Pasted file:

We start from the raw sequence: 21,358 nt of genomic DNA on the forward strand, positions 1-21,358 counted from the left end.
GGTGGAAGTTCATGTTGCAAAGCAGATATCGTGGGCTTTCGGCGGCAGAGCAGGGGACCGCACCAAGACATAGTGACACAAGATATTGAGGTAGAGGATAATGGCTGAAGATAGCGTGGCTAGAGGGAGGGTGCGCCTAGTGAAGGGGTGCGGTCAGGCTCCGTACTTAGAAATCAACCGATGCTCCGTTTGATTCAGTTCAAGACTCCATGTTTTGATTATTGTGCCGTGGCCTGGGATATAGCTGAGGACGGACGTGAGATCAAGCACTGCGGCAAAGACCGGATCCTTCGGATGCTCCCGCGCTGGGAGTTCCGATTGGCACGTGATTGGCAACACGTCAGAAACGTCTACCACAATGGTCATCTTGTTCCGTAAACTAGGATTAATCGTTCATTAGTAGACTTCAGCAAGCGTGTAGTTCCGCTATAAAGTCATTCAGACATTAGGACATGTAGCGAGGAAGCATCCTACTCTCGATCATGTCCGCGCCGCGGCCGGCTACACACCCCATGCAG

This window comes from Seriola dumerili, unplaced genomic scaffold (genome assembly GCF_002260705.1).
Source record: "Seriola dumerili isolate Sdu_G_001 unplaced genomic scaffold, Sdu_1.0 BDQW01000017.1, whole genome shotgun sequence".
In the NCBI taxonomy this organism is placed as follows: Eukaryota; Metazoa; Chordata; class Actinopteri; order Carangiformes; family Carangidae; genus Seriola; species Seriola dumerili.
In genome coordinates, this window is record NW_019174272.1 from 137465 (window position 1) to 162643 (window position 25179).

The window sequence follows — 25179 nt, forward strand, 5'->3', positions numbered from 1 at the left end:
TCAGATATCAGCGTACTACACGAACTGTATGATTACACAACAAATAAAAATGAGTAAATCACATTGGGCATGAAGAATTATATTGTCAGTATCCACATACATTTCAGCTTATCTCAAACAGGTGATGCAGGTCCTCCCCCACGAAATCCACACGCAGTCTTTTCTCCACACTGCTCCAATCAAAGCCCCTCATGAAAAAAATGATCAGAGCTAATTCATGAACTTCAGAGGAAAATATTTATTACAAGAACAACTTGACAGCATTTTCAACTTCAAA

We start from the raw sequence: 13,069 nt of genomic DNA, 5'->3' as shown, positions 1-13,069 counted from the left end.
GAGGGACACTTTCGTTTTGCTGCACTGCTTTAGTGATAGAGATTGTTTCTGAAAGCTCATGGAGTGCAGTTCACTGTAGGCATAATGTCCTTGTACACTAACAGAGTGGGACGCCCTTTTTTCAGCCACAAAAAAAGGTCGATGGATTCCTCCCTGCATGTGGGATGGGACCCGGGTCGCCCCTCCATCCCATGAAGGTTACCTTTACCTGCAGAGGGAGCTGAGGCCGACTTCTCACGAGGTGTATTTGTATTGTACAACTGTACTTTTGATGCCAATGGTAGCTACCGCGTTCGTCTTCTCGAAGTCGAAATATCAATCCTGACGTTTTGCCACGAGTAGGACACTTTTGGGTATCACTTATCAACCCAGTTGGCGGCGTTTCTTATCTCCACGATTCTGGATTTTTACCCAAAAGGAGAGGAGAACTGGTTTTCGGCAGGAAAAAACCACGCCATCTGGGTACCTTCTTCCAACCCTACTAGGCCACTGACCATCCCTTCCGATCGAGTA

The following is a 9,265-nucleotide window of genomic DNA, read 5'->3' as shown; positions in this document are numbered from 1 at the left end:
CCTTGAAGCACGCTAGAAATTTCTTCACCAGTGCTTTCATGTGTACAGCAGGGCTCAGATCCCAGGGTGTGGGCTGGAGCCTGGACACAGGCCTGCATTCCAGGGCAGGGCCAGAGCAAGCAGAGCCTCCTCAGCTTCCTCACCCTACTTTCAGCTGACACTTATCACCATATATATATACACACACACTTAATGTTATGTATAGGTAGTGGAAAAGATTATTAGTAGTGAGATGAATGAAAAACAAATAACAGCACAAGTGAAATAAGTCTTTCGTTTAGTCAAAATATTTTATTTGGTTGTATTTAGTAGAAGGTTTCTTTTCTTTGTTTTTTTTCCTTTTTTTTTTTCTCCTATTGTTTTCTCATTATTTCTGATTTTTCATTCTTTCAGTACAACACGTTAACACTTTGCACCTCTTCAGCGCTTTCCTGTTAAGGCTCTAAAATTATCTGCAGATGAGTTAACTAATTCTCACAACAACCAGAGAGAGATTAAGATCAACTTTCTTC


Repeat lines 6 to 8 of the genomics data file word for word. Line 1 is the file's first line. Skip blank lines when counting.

In genome coordinates, this window is record NW_019174272.1 from 137465 (window position 1) to 162643 (window position 25179).

The window sequence follows — 25179 nt, forward strand, 5'->3', positions numbered from 1 at the left end:
TCAGATATCAGCGTACTACACGAACTGTATGATTACACAACAAATAAAAATGAGTAAATCACATTGGGCATGAAGAATTATATTGTCAGTATCCACATACATTTCAGCTTATCTCAAACAGGTGATGCAGGTCCTCCCCCACGAAATCCACACGCAGTCTTTTCTCCACACTGCTCCAATCAAAGCCCCTCATGAAAAAAATGATCAGAGCTAATTCATGAACTTCAGAGGAAAATATTTATTACAAGAACAACTTGACAGCATTTTCAACTTCAAA